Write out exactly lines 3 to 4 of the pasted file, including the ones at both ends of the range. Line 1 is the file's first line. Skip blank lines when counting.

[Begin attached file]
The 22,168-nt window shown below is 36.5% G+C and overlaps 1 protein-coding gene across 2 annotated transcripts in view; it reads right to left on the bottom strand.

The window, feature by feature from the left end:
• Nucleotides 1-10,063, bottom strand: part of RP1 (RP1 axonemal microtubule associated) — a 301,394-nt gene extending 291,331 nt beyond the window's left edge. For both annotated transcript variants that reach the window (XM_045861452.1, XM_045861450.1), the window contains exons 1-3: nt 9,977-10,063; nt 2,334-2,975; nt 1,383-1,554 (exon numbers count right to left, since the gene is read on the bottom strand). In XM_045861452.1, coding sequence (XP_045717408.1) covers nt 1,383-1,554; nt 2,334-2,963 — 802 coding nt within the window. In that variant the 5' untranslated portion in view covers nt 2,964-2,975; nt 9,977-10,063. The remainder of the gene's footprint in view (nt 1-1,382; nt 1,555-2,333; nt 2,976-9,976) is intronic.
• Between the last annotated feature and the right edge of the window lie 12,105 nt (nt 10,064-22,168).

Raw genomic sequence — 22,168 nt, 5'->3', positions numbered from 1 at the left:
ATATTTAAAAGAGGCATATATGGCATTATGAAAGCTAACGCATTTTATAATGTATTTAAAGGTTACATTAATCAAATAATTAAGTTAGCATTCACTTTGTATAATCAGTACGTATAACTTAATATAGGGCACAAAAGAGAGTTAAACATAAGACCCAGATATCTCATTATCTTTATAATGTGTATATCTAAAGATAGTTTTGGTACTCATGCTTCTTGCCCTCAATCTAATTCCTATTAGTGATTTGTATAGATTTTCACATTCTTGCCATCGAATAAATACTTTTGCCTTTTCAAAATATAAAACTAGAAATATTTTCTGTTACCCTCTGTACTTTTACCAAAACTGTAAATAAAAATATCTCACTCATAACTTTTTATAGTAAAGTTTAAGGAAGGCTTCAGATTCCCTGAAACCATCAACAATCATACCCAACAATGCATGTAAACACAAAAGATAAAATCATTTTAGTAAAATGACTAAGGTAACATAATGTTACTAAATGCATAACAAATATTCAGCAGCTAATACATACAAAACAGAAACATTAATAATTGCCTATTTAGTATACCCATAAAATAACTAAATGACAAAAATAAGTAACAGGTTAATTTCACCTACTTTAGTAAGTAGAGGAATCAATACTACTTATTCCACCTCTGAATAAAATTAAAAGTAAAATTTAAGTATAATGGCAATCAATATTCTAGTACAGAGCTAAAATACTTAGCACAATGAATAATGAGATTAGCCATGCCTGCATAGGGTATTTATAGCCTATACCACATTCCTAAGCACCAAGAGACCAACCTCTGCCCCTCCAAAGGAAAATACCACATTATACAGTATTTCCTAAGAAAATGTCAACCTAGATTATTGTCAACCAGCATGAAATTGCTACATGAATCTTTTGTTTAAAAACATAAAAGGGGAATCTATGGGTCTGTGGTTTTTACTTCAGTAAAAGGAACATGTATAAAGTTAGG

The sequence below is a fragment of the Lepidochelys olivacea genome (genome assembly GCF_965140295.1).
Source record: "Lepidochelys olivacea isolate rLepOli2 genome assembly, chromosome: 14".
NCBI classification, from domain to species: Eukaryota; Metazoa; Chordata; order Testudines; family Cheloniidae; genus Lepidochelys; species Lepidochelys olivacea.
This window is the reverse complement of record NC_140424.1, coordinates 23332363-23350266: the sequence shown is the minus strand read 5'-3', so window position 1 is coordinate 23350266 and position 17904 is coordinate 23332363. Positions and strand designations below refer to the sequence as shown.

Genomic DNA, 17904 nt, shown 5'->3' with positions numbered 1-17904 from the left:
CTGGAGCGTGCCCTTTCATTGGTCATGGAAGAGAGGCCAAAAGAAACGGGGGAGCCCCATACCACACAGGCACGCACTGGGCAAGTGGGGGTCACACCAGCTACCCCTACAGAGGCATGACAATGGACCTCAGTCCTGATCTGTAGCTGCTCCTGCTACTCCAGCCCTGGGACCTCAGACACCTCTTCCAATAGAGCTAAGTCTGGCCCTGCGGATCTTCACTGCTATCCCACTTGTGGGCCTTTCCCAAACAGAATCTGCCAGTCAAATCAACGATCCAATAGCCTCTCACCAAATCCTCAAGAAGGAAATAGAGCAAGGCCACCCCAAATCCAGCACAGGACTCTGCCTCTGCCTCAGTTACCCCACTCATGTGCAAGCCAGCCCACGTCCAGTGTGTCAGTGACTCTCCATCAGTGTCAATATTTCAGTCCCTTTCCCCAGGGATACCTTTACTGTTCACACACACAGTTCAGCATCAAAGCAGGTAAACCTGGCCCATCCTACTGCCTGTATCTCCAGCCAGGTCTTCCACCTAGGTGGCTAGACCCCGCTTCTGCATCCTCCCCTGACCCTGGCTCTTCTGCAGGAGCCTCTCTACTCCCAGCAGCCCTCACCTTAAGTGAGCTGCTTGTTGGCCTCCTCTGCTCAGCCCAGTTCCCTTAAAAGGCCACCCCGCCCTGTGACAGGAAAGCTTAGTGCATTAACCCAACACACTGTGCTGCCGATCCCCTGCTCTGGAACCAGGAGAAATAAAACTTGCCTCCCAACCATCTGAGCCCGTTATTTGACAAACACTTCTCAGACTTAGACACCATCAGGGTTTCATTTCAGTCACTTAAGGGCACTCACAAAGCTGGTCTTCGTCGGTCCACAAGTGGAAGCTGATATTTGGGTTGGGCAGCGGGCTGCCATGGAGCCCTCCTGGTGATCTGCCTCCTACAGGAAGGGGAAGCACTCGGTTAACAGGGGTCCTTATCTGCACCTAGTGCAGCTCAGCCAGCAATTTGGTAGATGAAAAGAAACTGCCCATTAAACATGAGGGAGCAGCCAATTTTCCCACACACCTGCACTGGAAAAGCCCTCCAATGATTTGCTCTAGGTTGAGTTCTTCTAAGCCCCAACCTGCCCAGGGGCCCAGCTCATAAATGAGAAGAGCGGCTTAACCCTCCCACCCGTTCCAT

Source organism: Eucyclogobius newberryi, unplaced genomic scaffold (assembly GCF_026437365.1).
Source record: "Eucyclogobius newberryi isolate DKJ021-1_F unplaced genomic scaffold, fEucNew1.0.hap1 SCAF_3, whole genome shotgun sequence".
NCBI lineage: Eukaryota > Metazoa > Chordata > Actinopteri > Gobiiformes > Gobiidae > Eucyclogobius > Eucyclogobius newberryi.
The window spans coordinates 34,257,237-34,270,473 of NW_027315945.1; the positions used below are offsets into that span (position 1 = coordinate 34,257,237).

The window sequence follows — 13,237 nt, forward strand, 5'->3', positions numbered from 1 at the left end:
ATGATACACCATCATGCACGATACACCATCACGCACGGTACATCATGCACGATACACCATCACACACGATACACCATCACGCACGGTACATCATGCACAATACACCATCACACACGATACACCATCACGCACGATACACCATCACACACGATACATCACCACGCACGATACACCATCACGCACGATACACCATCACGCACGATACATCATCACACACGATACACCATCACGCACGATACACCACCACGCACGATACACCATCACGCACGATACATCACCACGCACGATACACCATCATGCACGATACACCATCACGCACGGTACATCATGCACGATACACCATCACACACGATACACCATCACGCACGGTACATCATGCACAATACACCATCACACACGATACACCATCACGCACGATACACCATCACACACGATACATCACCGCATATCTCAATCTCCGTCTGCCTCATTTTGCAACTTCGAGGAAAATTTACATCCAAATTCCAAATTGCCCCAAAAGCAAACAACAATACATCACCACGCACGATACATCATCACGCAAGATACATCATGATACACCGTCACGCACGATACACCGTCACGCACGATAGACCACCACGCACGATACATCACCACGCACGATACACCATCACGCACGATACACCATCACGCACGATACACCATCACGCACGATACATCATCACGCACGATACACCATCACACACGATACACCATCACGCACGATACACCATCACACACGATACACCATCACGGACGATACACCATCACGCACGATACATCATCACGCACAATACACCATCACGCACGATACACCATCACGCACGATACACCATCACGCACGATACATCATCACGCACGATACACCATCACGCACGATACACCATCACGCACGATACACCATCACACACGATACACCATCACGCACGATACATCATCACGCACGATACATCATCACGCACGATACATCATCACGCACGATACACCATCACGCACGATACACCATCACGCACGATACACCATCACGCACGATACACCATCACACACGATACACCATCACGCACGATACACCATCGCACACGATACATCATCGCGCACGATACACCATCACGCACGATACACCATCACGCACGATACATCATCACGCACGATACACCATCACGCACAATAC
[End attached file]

• Nucleotides 1-10,063, bottom strand: part of RP1 (RP1 axonemal microtubule associated) — a 301,394-nt gene extending 291,331 nt beyond the window's left edge. For both annotated transcript variants that reach the window (XM_045861452.1, XM_045861450.1), the window contains exons 1-3: nt 9,977-10,063; nt 2,334-2,975; nt 1,383-1,554 (exon numbers count right to left, since the gene is read on the bottom strand). In XM_045861452.1, coding sequence (XP_045717408.1) covers nt 1,383-1,554; nt 2,334-2,963 — 802 coding nt within the window. In that variant the 5' untranslated portion in view covers nt 2,964-2,975; nt 9,977-10,063. The remainder of the gene's footprint in view (nt 1-1,382; nt 1,555-2,333; nt 2,976-9,976) is intronic.
• Between the last annotated feature and the right edge of the window lie 12,105 nt (nt 10,064-22,168).